04 Aug 2011

Twelve New Books By Harvard Business School Faculty


BOSTON—Twelve books authored or coauthored by Harvard Business School faculty members were published recently covering a wide array of management topics.

The Progress Principle: Using Small Wins To Ignite Joy, Engagement, and Creativity at Work (Harvard Business Review Press, 2011)
by Teresa Amabile and Steve Kramer

The authors explain how to foster progress and enhance people's "inner work life" every day—in the process boosting long-term creative productivity. The book shows how to remove common barriers to progress, such as meaningless tasks and toxic relationships, and emphasizes how these factors can disrupt employees' inner work lives.

Blind Spots: Why We Fail to Do What's Right and What to Do about It (Princeton Press, 2011) by Max H. Bazerman and Ann E. Tenbrunsel

Leading business ethicists Max Bazerman and Ann Tenbrunsel examine the ways we overestimate our ability to do what is right and how we act unethically without meaning to. From the sales of the defective Ford Pinto years ago to the collapse of Enron, the authors investigate the nature of ethical failures in the business world and beyond.

The Innovative University: Changing the DNA of Higher Education from the Inside Out (Jossey-Bass, 2011)
By Clayton M. Christensen and Henry J. Eyring

Clayton Christensen and his co-author offer an analysis of the traditional university, exploring how and why universities must change to ensure future success.

The Innovator's DNA: Mastering the Five Skills of Disruptive Innovators (Harvard Business Review Press, 2011)
By Clayton M. Christensen Jeff Dyer, and Hal Gregersen

The authors build on what we know about disruptive innovation to show how individuals can develop the skills necessary to move progressively from idea to impact. They also outline five discovery skills that distinguish innovative entrepreneurs and executives from ordinary managers.

Flying Without a Net: Turn Fear of Change into Fuel for Success (Harvard Business Review Press, 2011) By Thomas J. DeLong

Drawing on extensive research, DeLong explains how to draw strength from vulnerability. His analysis and examples look at the roots of high achievers' anxiety, destructive behaviors they adopt to relieve anxiety, and behaviors.

Accelerating Energy Innovation: Insights from Multiple Sectors (University of Chicago Press, 2011) Edited by Rebecca Henderson and Richard G. Newell

The authors highlight the factors that have determined the impact of past policies, and suggest that effectively managed federal funding, strategies to increase customer demand, and the enabling of aggressive competition from new firms are important ingredients for policies that affect innovative activity.

What to Ask the Person in the Mirror: Critical Questions for Becoming a More Effective Leader and Reaching Your Potential (Harvard Business Review Press, 2011) By Robert Steven Kaplan

Professor Robert Kaplan offers a guide to help executives improve their effectiveness as leaders. At the core of the book is a series of critical questions to help them lead their organization more successfully and take ownership of their career.

The People's Republic of China at 60 (Harvard University Press, 2011) Edited by William C. Kirby

This book is a collection of essays from an April 2009 conference organized by The Fairbank Center for Chinese Studies at Harvard University marking the sixtieth anniversary of the People's Republic of China.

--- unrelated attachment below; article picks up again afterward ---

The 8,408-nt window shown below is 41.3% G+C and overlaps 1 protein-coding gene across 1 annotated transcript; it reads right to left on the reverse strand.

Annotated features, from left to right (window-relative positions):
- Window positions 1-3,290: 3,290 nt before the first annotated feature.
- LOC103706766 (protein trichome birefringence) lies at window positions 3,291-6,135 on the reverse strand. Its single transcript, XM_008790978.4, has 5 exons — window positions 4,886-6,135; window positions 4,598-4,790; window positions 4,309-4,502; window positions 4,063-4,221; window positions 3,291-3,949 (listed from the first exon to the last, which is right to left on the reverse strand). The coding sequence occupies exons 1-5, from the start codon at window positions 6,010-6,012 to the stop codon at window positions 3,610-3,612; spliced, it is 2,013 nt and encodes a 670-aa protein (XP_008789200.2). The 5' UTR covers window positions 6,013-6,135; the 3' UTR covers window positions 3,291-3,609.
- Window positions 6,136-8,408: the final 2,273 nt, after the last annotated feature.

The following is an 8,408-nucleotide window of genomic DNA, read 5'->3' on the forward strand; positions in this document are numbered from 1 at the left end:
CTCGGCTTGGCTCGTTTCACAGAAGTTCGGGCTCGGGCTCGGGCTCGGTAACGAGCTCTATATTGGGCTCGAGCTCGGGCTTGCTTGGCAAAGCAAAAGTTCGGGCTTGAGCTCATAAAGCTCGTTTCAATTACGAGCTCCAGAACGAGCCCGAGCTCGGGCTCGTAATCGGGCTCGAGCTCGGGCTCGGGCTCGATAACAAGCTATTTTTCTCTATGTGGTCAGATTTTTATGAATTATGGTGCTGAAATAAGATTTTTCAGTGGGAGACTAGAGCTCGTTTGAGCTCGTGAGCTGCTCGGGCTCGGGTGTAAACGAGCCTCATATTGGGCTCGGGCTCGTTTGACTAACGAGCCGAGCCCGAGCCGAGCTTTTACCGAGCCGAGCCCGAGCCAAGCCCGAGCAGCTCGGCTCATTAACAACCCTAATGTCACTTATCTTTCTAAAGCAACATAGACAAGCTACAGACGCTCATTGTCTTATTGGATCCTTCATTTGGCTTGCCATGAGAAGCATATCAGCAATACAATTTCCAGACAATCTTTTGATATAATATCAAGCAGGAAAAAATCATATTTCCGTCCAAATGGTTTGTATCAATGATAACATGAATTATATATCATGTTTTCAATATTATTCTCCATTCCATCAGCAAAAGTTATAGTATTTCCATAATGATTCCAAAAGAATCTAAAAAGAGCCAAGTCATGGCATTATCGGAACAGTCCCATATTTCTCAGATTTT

Joining a Nonprofit Board: What You Need to Know (Jossey Bass, 2011) By F. Warren McFarlan and Marc J. Epstein

The authors provide a step-by-step guide to how board members can work with a nonprofit organization to achieve its overarching mission, attain financial sustainability, and develop and execute the systems needed to accomplish both.

The Fund Industry: How Your Money Is Managed (Wiley, 2011) By Robert Pozen and Theresa Hamacher

Pozen and his coauthor provide an inside look at how mutual funds work—how they invest money, distribute their shares to the public, and provide service to fund shareholders—and why they have become the investment vehicle of choice for investors around the world.

Moving Forward: The Future of Consumer Credit and Mortgage Finance (Brookings Institution Press, 2011) Edited by Nicolas P. Retsinas and Eric S. Belsky

This book is a collection of papers presented at a symposium convened by Harvard University's Joint Center for Housing Studies in February 2010 on the campus of Harvard Business School. The purpose of the symposium was to explore the roots of the crisis that caused credit markets to seize up in late 2008 and, more important, to focus on the way forward.

The Economics of Crime: Lessons For and From Latin America (University of Chicago Press, 2010) By Rafael Di Tella

Di Tella addresses a variety of topics, including the impact of mandatory arrest laws, education in prisons, and the relationship between poverty and crime. He also presents research from outside Latin America, illustrating the broad range of approaches that have been fruitful in studying crime in developed nations.

About Harvard Business School

Founded in 1908 as part of Harvard University, Harvard Business School is located on a 40-acre campus in Boston. Its faculty of more than 250 offers full-time programs leading to the MBA and PhD degrees, as well as more than 175 Executive Education programs, and Harvard Business School Online, the School’s digital learning platform. For more than a century, faculty have drawn on their research, their experience in working with organizations worldwide, and their passion for teaching, to educate leaders who make a difference in the world. The School and its curriculum attract the boldest thinkers and the most collaborative learners who will go on to shape the practice of business and entrepreneurship around the globe.